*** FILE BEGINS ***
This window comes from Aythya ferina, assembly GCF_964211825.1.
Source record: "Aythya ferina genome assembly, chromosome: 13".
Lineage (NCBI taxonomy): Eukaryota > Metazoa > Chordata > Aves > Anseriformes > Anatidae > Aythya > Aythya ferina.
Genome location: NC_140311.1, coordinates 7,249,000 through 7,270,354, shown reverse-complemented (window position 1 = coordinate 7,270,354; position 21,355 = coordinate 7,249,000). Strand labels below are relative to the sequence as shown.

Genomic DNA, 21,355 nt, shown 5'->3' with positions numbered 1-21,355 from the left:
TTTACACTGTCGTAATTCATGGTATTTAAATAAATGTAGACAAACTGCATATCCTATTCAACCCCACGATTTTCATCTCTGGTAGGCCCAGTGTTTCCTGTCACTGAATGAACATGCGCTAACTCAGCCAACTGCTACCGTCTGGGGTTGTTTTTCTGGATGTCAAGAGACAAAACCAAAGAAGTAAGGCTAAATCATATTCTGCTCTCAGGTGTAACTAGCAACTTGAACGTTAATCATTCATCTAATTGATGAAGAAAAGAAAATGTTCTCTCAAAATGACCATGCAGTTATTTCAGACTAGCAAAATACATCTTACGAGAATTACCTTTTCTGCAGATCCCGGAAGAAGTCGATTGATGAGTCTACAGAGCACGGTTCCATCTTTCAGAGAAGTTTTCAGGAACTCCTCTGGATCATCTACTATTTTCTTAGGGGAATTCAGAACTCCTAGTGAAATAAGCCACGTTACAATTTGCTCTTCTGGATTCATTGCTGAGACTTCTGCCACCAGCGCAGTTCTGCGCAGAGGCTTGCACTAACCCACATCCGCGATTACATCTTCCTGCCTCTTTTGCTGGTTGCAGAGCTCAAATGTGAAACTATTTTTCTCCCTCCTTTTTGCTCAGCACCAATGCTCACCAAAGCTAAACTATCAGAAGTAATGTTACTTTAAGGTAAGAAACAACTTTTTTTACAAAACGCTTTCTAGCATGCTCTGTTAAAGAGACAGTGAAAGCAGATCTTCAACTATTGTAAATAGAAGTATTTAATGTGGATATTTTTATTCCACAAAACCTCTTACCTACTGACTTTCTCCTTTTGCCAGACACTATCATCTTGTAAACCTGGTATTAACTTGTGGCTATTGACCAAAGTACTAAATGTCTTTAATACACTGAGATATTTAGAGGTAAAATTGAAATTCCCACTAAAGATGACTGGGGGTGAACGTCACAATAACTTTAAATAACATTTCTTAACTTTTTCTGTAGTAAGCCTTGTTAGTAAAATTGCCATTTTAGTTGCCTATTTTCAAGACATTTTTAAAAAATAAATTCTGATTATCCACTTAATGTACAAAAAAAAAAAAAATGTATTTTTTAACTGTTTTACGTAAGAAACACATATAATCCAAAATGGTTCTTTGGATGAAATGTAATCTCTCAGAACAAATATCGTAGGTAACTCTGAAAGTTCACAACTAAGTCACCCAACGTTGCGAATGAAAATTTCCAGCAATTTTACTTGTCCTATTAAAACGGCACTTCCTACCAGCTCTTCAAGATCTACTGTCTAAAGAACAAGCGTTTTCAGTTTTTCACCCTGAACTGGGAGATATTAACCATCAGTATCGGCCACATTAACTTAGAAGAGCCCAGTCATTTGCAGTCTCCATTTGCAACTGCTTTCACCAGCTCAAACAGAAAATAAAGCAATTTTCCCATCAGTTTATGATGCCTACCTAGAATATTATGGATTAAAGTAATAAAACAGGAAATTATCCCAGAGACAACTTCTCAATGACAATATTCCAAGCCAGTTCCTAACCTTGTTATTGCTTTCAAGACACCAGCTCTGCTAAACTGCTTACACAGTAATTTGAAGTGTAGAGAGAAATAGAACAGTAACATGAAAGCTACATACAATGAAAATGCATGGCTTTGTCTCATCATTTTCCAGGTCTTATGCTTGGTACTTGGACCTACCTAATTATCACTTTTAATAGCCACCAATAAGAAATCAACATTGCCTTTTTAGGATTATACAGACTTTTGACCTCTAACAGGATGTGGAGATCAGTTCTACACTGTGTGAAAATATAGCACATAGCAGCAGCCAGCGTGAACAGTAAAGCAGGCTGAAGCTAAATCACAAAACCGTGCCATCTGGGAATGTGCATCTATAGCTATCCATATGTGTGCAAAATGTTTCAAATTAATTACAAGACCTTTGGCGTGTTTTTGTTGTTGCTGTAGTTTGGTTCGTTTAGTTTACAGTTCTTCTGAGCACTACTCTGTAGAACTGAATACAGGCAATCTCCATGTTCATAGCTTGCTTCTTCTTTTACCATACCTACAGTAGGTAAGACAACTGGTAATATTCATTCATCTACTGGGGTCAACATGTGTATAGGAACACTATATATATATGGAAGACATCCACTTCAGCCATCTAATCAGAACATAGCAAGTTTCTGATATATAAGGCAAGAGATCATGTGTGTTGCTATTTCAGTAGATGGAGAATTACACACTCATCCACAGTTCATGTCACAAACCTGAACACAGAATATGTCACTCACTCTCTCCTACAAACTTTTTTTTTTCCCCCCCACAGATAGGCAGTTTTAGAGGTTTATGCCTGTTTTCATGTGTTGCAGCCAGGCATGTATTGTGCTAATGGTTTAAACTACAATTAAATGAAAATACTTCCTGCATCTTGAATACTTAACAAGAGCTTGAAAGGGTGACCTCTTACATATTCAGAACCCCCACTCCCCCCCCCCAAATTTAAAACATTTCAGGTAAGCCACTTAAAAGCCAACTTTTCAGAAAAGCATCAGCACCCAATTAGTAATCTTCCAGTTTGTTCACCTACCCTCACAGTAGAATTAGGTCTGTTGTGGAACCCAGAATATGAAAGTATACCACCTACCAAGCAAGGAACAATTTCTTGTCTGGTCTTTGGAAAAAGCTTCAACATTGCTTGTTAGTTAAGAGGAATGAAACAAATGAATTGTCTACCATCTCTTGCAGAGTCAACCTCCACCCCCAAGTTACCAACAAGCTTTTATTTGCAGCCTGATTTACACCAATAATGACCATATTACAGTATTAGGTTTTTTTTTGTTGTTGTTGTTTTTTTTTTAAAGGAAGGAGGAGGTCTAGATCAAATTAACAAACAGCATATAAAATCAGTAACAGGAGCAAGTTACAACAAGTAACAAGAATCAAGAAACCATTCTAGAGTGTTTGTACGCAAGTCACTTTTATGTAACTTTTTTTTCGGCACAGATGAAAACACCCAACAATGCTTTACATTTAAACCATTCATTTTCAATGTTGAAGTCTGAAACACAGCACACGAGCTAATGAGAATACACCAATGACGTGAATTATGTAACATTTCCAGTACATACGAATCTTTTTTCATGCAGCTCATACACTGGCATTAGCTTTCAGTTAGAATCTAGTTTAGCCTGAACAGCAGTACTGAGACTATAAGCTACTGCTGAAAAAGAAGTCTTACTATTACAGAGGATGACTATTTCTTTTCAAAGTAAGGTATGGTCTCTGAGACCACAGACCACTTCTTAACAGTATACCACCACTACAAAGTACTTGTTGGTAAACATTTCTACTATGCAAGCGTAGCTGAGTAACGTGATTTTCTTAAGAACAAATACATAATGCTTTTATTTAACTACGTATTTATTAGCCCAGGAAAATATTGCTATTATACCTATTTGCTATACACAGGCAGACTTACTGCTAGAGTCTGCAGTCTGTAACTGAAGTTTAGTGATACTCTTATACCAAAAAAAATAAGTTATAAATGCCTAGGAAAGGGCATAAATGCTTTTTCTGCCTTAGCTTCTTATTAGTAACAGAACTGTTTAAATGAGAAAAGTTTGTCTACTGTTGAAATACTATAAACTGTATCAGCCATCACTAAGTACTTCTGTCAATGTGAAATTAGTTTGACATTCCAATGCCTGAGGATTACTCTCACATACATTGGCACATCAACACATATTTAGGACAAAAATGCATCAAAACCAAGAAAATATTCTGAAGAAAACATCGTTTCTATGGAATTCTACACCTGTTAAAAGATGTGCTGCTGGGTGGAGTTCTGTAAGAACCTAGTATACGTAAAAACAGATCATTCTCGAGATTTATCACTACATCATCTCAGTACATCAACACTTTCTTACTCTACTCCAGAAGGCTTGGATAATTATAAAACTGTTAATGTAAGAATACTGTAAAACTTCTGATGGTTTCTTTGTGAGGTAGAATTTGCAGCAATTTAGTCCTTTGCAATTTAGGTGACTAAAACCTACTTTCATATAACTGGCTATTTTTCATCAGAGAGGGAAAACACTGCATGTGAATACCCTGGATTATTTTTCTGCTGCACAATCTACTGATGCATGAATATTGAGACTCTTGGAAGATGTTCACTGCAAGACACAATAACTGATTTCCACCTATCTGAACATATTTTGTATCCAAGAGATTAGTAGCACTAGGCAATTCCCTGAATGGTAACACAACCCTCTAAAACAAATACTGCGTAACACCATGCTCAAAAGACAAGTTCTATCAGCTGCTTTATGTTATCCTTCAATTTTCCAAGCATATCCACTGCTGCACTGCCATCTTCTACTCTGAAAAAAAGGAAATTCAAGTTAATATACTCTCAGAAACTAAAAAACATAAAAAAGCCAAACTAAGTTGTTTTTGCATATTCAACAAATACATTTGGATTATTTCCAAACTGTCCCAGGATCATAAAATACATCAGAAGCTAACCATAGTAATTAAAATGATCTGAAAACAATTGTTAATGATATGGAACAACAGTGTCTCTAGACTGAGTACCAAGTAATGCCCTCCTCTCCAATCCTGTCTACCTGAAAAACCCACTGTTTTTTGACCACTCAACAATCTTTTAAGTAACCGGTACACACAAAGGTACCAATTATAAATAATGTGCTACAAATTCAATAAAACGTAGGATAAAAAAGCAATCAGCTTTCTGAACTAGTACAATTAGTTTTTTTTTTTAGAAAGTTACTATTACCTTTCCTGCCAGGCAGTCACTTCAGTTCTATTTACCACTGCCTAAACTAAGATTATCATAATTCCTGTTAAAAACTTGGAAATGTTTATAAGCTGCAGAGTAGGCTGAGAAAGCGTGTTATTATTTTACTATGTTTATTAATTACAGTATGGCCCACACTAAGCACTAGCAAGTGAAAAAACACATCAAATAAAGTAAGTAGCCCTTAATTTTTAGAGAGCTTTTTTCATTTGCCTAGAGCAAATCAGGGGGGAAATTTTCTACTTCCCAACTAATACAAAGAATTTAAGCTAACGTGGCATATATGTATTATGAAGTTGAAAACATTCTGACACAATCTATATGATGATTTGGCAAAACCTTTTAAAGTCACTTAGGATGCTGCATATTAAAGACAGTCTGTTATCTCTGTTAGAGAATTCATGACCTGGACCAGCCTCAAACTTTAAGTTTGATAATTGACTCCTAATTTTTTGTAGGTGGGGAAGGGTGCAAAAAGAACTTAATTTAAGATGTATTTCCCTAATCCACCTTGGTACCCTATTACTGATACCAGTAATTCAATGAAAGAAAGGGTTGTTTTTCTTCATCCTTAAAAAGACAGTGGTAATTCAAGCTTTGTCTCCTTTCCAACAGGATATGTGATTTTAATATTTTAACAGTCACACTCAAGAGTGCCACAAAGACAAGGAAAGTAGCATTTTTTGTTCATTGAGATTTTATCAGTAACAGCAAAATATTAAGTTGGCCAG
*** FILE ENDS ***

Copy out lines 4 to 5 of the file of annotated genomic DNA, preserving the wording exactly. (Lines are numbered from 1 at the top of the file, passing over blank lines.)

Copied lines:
Genome location: NC_140311.1, coordinates 7,249,000 through 7,270,354, shown reverse-complemented (window position 1 = coordinate 7,270,354; position 21,355 = coordinate 7,249,000). Strand labels below are relative to the sequence as shown.

Genomic DNA, 21,355 nt, shown 5'->3' with positions numbered 1-21,355 from the left: